But players are rewarded for the climb with downhill shots where discs soar, assuming they don’t smack into a branch or a trunk.
Dropcho’s partner on the project, Doug Cloutier, is the Geographic Information Systems administrator for Cranberry Township and an avid disc golfer, WESA reported. Cloutier hopped in a cart to show off the course, driving up the hole 3 hill, which he once calculated at a 25 percent slope.
On the other side of the peak lies the basket for hole 17. It’s elevated, so it’s tricky to sink a putt. Cloutier doesn’t want to miss because his disc will barrel down a drop-off on the other side, WESA reported.
“That’s what we refer to as a ‘death putt,’” he said.
Cloutier then tossed a disc that bounced off the basket and rolled down the hill until it got caught up in some brush.
“If you’re down there, it’s not only far away, but you’ve got to put in a lot of ‘umph’ to get it back up here,” he said.
The local disc golf community hopes another course—particularly a tough one like North Boundary Park—will attract major tournaments, WESA reported.
Western Pennsylvania got a taste for the top level of play in 2015 when the world championships took place at other courses north of Pittsburgh, WESA reported.
“The excitement level when the worlds came was through the roof,” recalled Lori Merriman, chair of the nonprofit Pittsburgh Flying Disc, which promotes the sport throughout the region.
The area’s existing disc golf courses have hosted many tournaments, but the 2015 worlds were the most prestigious to make their way to the area, WESA reported.
“We had so many spectators come through just to see the top pros,” Merriman said.
A lot of participants stayed in Cranberry Township hotels, but the township itself didn’t have a course. That caused officials to take stock, WESA reported. They identified a parcel of undeveloped land at North Boundary alongside a water park, playground and soccer fields, and the Cranberry Township Community Chest jumped in to raise funds for the project.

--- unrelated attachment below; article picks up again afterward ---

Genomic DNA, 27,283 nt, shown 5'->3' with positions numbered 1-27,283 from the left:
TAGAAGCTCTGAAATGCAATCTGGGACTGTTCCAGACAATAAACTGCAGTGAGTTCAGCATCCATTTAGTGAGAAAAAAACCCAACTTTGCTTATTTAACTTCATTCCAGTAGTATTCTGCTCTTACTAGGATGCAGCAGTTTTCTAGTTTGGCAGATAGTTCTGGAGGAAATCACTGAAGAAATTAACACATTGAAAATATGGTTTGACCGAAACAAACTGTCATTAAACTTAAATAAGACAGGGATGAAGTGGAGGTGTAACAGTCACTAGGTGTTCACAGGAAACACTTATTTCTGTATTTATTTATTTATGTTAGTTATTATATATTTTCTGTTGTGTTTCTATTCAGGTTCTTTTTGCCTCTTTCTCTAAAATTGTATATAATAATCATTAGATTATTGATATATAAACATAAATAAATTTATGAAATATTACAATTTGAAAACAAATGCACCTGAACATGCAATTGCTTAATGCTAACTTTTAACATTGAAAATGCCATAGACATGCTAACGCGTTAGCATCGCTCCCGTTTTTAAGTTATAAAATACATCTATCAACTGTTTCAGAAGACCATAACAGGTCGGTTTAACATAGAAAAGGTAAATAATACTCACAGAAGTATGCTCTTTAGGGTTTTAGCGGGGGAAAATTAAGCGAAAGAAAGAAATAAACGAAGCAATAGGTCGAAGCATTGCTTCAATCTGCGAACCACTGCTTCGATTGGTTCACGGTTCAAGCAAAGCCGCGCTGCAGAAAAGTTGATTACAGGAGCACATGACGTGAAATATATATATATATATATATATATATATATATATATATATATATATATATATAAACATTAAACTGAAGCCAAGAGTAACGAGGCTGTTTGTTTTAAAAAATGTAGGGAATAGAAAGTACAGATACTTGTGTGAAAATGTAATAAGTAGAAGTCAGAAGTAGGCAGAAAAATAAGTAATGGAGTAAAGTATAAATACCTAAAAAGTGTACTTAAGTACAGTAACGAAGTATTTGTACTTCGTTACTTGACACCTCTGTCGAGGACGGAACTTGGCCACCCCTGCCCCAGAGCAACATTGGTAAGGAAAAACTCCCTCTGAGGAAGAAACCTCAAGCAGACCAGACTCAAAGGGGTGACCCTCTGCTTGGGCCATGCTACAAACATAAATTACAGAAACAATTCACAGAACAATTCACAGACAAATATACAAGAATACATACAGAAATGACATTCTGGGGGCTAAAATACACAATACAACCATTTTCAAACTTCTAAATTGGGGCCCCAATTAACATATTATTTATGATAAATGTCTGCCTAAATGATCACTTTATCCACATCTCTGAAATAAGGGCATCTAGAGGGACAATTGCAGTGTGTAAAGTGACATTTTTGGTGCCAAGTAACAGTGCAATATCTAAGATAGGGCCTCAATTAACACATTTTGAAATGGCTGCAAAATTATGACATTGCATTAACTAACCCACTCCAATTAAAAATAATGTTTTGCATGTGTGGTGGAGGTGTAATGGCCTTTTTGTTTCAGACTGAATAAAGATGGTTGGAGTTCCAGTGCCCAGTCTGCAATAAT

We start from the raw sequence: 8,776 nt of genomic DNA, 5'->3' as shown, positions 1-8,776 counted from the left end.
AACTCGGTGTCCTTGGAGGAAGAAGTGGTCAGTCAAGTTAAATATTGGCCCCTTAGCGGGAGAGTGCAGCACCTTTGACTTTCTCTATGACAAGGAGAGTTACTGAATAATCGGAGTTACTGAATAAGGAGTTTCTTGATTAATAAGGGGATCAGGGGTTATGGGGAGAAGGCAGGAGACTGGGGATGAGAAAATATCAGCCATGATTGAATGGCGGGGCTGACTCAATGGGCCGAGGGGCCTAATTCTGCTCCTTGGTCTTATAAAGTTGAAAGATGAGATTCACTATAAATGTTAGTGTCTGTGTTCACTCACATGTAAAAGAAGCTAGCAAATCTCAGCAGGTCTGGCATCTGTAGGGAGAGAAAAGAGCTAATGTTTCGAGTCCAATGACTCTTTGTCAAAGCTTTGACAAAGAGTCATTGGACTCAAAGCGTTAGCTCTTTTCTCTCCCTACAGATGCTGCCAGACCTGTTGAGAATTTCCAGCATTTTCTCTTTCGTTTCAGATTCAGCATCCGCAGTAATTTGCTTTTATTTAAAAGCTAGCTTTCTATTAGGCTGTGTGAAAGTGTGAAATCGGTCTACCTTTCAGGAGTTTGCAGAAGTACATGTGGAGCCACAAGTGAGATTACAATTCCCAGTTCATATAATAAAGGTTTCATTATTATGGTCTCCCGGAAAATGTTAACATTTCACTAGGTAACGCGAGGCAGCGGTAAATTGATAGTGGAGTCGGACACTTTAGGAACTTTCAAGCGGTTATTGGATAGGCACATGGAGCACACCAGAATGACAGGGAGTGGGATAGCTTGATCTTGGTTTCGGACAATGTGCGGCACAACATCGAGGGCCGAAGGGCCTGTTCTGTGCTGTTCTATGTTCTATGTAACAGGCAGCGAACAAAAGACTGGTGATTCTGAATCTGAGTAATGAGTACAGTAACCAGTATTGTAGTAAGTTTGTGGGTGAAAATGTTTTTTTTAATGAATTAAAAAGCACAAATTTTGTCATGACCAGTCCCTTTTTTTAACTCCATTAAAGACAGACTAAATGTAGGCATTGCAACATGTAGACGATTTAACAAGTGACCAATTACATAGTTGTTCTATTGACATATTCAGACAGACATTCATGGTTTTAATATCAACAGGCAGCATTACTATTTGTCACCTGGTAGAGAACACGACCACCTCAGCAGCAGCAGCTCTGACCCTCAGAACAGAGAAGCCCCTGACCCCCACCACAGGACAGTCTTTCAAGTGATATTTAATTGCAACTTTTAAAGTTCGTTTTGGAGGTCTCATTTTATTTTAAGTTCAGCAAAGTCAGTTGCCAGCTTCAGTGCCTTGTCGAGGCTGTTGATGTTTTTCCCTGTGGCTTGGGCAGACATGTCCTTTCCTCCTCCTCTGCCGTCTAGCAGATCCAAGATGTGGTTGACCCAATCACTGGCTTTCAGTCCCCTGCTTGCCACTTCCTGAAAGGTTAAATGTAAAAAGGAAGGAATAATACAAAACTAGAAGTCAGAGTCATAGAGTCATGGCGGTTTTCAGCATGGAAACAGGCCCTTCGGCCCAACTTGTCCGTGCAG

Parks and Recreation Director Pete Geis said tourism is one benefit of creating a course, WESA reported.
“It can definitely bring pretty significant money to our community,” he said. “The direct impact for us, though, is more people using our parks, getting people outside, getting people on the trails.”
A new nature trail will weave through the course, WESA reported. Lorin Meeder, the project’s manager with the township, said its placement is deliberate, so spectators can move about the course to view different holes during a tournament.
The region’s record rainfall in 2018 caused some delay with construction, and although the tees and baskets are in and the trail’s carved out, the course is still pretty rough in some areas.
“We’re trying to get it all put together the end of April or the beginning of May,” Meeder told WESA. “We want to make sure that we have all our signage in and our trails marked.”
One of the last steps is to get to work on a learn-to-play course set aside from the rest, WESA reported. It will feature six short ADA-accessible holes and will likely host clinics for kids and new players.
“We don’t want them coming out here and trying the championship course, throwing their disc off in the woods and losing it and thinking, ‘I hate this game, this is dumb,’” Dropcho said. “We want them to have a good experience and learn the right way.”